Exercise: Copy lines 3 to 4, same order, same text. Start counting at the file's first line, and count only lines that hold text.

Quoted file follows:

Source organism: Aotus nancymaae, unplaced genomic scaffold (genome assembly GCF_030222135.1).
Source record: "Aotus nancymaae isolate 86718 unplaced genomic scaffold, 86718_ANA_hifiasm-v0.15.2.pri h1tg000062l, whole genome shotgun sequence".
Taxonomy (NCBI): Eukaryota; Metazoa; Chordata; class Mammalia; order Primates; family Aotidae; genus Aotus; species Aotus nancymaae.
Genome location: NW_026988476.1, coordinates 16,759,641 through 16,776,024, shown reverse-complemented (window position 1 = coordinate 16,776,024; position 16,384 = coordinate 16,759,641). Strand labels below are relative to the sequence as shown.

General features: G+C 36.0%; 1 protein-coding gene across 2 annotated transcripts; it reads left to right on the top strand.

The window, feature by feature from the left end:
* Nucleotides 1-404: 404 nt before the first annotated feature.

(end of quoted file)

Taxonomy (NCBI): Eukaryota; Metazoa; Chordata; class Mammalia; order Primates; family Aotidae; genus Aotus; species Aotus nancymaae.
Genome location: NW_026988476.1, coordinates 16,759,641 through 16,776,024, shown reverse-complemented (window position 1 = coordinate 16,776,024; position 16,384 = coordinate 16,759,641). Strand labels below are relative to the sequence as shown.